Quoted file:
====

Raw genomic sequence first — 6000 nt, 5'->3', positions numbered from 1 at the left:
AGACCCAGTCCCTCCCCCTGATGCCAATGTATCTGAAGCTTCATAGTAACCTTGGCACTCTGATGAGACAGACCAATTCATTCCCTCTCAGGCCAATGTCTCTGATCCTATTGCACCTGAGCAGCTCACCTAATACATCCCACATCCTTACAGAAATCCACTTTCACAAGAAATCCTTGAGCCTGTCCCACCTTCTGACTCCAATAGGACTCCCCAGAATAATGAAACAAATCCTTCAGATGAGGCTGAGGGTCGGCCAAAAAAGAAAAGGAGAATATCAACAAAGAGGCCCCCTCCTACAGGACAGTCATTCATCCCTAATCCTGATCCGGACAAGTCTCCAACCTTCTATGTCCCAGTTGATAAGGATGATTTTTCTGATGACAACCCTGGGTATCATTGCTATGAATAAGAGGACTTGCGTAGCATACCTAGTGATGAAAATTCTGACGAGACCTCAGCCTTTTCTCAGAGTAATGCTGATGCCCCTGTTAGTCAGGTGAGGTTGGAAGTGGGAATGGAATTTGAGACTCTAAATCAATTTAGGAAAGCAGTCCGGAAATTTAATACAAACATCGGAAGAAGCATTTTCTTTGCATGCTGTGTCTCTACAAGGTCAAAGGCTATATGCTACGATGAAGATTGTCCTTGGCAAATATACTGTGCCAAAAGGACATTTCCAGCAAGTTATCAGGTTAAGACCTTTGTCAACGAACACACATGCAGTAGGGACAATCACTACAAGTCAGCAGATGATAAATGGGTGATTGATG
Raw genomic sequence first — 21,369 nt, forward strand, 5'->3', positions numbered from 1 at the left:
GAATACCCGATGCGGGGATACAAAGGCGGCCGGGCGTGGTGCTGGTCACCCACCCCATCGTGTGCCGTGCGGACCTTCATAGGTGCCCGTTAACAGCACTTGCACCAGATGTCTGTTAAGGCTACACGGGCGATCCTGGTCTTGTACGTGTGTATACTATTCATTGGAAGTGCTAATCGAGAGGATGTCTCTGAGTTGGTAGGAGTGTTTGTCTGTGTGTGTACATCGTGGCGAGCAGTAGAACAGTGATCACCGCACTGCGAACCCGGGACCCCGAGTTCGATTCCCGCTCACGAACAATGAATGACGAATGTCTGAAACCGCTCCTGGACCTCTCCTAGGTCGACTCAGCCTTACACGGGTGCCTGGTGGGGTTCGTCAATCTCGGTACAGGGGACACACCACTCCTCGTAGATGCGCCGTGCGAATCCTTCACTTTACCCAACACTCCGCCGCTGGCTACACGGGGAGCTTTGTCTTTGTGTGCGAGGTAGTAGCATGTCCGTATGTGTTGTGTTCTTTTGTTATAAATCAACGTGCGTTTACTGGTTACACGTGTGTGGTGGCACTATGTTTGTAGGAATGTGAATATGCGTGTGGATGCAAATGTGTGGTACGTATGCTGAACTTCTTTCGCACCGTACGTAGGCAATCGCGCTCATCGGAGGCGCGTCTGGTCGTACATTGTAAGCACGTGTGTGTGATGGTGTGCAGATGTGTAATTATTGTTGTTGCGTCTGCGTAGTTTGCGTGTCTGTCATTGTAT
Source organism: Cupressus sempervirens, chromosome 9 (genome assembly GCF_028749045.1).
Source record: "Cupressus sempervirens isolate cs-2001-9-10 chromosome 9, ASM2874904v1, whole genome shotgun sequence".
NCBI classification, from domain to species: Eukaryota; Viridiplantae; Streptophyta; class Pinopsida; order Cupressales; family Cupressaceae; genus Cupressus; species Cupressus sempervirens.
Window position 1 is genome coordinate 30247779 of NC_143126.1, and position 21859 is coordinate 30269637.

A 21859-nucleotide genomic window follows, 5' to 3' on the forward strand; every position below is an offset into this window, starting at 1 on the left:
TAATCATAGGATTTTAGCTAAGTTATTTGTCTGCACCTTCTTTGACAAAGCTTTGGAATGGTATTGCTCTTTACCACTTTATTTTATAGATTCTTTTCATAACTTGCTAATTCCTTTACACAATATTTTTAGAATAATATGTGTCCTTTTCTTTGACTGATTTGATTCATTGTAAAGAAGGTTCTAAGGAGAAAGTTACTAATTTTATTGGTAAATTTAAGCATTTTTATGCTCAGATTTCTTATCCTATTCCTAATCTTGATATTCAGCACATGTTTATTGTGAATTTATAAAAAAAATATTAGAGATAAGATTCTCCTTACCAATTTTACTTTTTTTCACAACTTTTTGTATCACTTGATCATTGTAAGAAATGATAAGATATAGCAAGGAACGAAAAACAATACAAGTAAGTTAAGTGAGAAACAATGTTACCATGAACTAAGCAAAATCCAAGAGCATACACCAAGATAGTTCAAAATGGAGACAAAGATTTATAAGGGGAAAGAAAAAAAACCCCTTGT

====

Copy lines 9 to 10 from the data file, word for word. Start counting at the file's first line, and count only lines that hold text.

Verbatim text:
A 21859-nucleotide genomic window follows, 5' to 3' on the forward strand; every position below is an offset into this window, starting at 1 on the left:
TAATCATAGGATTTTAGCTAAGTTATTTGTCTGCACCTTCTTTGACAAAGCTTTGGAATGGTATTGCTCTTTACCACTTTATTTTATAGATTCTTTTCATAACTTGCTAATTCCTTTACACAATATTTTTAGAATAATATGTGTCCTTTTCTTTGACTGATTTGATTCATTGTAAAGAAGGTTCTAAGGAGAAAGTTACTAATTTTATTGGTAAATTTAAGCATTTTTATGCTCAGATTTCTTATCCTATTCCTAATCTTGATATTCAGCACATGTTTATTGTGAATTTATAAAAAAAATATTAGAGATAAGATTCTCCTTACCAATTTTACTTTTTTTCACAACTTTTTGTATCACTTGATCATTGTAAGAAATGATAAGATATAGCAAGGAACGAAAAACAATACAAGTAAGTTAAGTGAGAAACAATGTTACCATGAACTAAGCAAAATCCAAGAGCATACACCAAGATAGTTCAAAATGGAGACAAAGATTTATAAGGGGAAAGAAAAAAAACCCCTTGT